C. Benefitting in any way from any transaction involving any item exported or to be exported from the United States that is subject to the Regulations, or in any other activity subject to the Regulations.

Third, that no person may, directly or indirectly, do any of the following:

A. Export or reexport to or on behalf of the Denied Person any item subject to the Regulations;

B. Take any action that facilitates the acquisition or attempted acquisition by the Denied Person of the ownership, possession, or control of any item subject to the Regulations that has been or will be exported from the United States, including financing or other support activities related to a transaction whereby the Denied Person acquires or attempts to acquire such ownership, possession or control;

C. Take any action to acquire from or to facilitate the acquisition or attempted acquisition from the Denied Person of any item subject to the Regulations that has been exported from the United States;

D. Obtain from the Denied Person in the United States any item subject to the Regulations with knowledge or reason to know that the item will be, or is Start Printed Page 16735intended to be, exported from the United States; or

E. Engage in any transaction to service any item subject to the Regulations that has been or will be exported from the United States and which is owned, possessed or controlled by the Denied Person, or service any item, of whatever origin, that is owned, possessed or controlled by the Denied Person if such service involves the use of any item subject to the Regulations that has been or will be exported from the United States. For purposes of this paragraph, servicing means installation, maintenance, repair, modification or testing.

Fourth, that, after notice and opportunity for comment as provided in section 766.23 of the Regulations, any person, firm, corporation, or business organization related to Aqua-Loop by affiliation, ownership, control, or position of responsibility in the conduct of trade or related services may also be made subject to the provisions of this Order.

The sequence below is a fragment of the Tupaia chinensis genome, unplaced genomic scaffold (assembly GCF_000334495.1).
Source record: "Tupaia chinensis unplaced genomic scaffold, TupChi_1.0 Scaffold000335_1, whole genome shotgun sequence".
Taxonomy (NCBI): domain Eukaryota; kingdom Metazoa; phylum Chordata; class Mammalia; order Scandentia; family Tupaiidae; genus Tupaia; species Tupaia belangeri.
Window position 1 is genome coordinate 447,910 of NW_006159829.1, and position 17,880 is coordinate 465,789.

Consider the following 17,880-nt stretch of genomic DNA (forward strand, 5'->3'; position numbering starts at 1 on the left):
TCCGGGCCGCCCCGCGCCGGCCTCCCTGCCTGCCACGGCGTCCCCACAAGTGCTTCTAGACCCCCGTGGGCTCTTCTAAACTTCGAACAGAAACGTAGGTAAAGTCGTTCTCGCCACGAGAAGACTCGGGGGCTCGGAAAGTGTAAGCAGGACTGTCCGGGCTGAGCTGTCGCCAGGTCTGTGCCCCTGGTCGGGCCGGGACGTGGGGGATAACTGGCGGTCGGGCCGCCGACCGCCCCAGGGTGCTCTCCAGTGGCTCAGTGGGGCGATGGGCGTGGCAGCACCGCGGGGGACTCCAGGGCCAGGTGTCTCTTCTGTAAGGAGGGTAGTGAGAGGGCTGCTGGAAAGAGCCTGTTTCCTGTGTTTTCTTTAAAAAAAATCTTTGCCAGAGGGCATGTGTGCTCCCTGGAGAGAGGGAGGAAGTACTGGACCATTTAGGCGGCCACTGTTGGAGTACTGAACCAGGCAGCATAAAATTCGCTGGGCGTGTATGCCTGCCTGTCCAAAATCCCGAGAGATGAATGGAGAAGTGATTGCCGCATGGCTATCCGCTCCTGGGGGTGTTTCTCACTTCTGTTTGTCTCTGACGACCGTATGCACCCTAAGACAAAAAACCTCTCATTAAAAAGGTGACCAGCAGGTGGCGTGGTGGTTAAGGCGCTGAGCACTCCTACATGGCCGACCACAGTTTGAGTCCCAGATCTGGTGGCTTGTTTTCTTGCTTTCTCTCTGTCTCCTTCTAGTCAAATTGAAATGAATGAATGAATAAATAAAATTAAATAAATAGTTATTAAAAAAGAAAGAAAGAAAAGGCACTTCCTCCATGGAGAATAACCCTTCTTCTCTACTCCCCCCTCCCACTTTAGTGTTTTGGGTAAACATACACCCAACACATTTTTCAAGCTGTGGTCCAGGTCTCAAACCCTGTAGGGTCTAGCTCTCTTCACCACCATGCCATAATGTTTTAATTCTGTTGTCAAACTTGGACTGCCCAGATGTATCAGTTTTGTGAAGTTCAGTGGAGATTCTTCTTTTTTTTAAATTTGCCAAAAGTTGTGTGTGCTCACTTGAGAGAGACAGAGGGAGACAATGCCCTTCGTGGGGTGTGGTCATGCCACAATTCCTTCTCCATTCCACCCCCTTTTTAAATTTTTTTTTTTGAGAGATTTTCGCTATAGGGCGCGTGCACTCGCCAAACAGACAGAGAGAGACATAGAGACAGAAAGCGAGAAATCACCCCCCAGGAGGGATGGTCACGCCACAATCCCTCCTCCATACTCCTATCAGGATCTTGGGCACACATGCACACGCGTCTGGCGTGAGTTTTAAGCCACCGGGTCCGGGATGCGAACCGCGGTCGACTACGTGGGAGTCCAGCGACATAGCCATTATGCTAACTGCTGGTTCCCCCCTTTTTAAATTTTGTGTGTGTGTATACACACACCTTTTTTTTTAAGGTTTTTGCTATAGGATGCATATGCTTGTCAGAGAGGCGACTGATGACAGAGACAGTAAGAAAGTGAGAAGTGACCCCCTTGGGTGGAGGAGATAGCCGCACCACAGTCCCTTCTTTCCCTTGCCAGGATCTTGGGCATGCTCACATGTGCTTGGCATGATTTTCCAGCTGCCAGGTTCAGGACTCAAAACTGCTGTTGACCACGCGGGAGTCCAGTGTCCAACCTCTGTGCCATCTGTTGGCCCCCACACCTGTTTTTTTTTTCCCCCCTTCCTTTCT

Fifth, that the Charging Letter, the Settlement Agreement, and this Order shall be made available to the public.

Sixth, that this Order shall be served on the Denied Person and on BIS, and shall be published in the Federal Register.

This Order, which constitutes the final agency action in this matter, is effective immediately.

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Issued this 25th day of March, 2010.

David W. Mills,

Assistant Secretary of Commerce for Export Enforcement.

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Footnotes

1.  The Regulations are currently codified in the Code of Federal Regulations at 15 CFR parts 730-774 (2009). The violations occurred in 2004 and 2005. The Regulations governing the violation at issue are found in the 2004 and 2005 versions of the Code of Federal Regulations (15 CFR parts 730-774 (2004-2005)). The 2009 Regulations establish the procedures that apply to this matter.

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2.  50 U.S.C. app. § 240 1-2420 (2000). Since August 21, 2001, the Act has been in lapse and the President, through Executive Order 13222 of August 17, 2001 (3 CFR 2001 Comp. p. 783 (2002)), which has been extended by successive Presidential Notices, the most recent being that of August 13, 2009 (74 FR 41.325 (Aug. 14, 2009)), has continued the Regulations in effect under the International Emergency Economic Powers Act (50 U.S.C. 1701, et seq.) (IEEPA”).

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4.  EAR99 is a designation for items subject to the Regulations but not listed on the Commerce Control List. 15 CFR 734.3(c).

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[FR Doc. 2010-7439 Filed 4-1-10; 8:45 am]

BILLING CODE 3510-DT-P